How much would a human size ant weigh?

Once I get some information I’ll be starting another thread. But for now I just need to know how much an ant would weigh if it were about 6 feet long.
Can the weight of the creature be exponentially calulated, or does it need to be adjusted for gravity and relative mass once it reaches a certain size?

Ohh, good question!

If you want the creature to be functional, you would have to compensate in many ways. A human-sized ant, proportioned the same as an ant-sized ant, would not be functional, since its legs would not be thick enough to support its body, its muscles would not be strong enough for it to move, and its respiratory and circulatory systems, which are designed to work only at small dimensions, would be unable to keep it alive.

http://www.ftexploring.com/think/superbugs_p1.html

It challenges the nature of many ant myths.

Well, does anybody know what the density of an ant is versus the density of a human?

Doesn’t matter that much. Use the density of water and you can’t go too far wrong.

It looks like 64kg and up.

** If you shrank to 6 mm tall would you be able to toss ants around like juggling pins?
The examples to the right and above would seem to indicate that we are stronger than ants. I think we are. Even stronger, maybe, than these estimates suggest.
I still don’t think l’d want to mess with them. Ants have those giant sharp pincher jaws and a nasty stinger on the other end, not to mention thousands of nest mates that will eagerly come running to help cut you up into bite sized morsels. **

• `````` Pretend you are 6 feet tall and weigh 200 pounds. You're a pretty strong guy or girl and can push 100 pounds worth of barbell and weights over your head. Not exactly olympic material, but not bad. That's one half your body weight.

Seems pretty pathetic next to our leafcutter ant that can lift and carry 50 times its weight (though I have never actually verified this. Have you?).
``````

(Remember we are over simplifying)
But what happens if we shrink you?
We zap you with the “Honey I Shrunk the Kids” ray and you shrink all the way down to about 6 mm or 1/4 of an inch.
According to my estimation using the relationships described above, you now weigh 3.2 milligrams. Based on the change in cross-sectional area of your muscles you can now lift 488 milligrams.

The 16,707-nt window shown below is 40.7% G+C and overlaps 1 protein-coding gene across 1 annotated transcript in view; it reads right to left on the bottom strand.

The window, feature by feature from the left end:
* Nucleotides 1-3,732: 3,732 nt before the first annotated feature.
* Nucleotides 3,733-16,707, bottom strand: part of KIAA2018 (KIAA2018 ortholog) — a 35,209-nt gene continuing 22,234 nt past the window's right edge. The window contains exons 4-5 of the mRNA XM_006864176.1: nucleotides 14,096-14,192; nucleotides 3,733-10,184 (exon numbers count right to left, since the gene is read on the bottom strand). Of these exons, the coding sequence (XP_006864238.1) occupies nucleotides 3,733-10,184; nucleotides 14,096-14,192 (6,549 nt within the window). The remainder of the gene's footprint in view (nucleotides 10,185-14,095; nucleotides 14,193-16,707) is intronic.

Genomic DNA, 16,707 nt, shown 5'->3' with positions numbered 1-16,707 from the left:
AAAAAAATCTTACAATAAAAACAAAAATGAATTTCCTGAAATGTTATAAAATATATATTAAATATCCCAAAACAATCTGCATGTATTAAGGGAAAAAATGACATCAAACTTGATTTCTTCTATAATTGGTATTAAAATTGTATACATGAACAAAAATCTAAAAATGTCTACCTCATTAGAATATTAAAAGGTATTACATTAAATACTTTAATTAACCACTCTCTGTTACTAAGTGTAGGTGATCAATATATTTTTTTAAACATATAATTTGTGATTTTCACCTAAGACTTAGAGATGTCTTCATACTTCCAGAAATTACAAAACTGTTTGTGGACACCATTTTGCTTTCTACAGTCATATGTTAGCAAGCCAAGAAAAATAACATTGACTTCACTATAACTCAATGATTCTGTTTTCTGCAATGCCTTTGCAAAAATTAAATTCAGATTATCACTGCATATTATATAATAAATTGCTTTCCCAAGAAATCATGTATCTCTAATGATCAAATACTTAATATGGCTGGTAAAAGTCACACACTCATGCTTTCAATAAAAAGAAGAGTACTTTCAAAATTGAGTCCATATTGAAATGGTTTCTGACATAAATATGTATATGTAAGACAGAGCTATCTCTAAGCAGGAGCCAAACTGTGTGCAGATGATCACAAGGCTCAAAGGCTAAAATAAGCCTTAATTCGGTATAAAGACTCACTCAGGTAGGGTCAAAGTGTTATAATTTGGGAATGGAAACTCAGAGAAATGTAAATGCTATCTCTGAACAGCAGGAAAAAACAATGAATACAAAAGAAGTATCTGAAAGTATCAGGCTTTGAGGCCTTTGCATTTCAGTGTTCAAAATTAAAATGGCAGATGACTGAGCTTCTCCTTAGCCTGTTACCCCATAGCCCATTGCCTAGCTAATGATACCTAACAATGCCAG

That’s almost 153 times your weight!
Now you are 3 times stronger than the whimpy ant!

All from Bosdas link. (thanks B!)

I guess I won’t be opening a related thread. It was going to be about using large ants to perform certain tasks, but it would seem as though that’s out the window. Shoot.

You don’t need to know the density of an ant unless you are comparing similar volumes. The OP compared an ant of similar length.

For practical purposes there is no adjustment needed for gravity since the ant, original size or six feet long or Them! size has significantly less mass than the earth.

Easiest way is to get some ants and weigh them. Since ants are very tiny it may be best to get a large number of them, weigh on the most accurate scale you can find and divide by quantity. Use as large a volume as you can to reduce rounding errors. I use a digital scale for ammunition reloading that displays in tenths of a grain (7000 grain = 1 lb) or hundredths of a gram. That’s not bad for an inexpensive consumer scale. It can detect the weight of a slip of paper a little smaller than a postage stamp.

Measure some ants. If you could get ants to stand end to end to a length of six feet this would be easy. I think the simplest way would be to place them on a surface next to a scale of some kind like a machinists rule with fine graduations and photograph them then do photometrics against the image. Again best to average several readings.

All the hard work is done. Now just determine the ratio between an ant’s length and your six foot reference then cube that to get the mass/volume ratio.

Check out the link Padeye, all the work is done. A six foot ant would weigh about 187 pounds and could only lift about 30 pounds.
As the ant grows larger, its muscle mass also grows along with its strength, but not as fast as its weight increases. Soon the ant reaches a point where it can barely lift its own weight, and then a fraction of its weight, and so on till it crumbles under its own mass.
Conversely, if a human were as small as an ant it could lift more than the ant.